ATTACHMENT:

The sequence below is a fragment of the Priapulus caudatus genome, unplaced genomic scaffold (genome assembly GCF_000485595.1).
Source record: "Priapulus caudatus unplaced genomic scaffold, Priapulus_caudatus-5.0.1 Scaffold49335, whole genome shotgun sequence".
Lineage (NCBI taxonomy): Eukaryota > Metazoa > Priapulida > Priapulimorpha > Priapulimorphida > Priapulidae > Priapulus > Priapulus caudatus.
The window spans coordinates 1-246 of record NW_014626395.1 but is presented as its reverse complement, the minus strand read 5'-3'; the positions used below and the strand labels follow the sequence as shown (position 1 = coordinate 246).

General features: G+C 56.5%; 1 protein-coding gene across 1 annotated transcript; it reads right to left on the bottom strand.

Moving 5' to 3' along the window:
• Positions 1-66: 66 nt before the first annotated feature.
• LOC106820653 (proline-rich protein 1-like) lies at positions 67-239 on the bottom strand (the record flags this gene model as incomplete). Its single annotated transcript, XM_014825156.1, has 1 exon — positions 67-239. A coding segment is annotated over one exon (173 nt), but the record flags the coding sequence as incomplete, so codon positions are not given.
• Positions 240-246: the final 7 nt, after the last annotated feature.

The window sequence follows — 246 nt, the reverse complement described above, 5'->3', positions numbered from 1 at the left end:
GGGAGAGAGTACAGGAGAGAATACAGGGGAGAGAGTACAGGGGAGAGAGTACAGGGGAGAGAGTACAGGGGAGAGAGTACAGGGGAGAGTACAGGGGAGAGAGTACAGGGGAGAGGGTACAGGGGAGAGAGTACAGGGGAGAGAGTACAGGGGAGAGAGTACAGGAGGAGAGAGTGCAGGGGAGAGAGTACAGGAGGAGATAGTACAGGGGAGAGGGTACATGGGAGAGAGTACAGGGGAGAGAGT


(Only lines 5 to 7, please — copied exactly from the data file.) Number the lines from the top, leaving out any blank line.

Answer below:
General features: G+C 56.5%; 1 protein-coding gene across 1 annotated transcript; it reads right to left on the bottom strand.

Moving 5' to 3' along the window:
• Positions 1-66: 66 nt before the first annotated feature.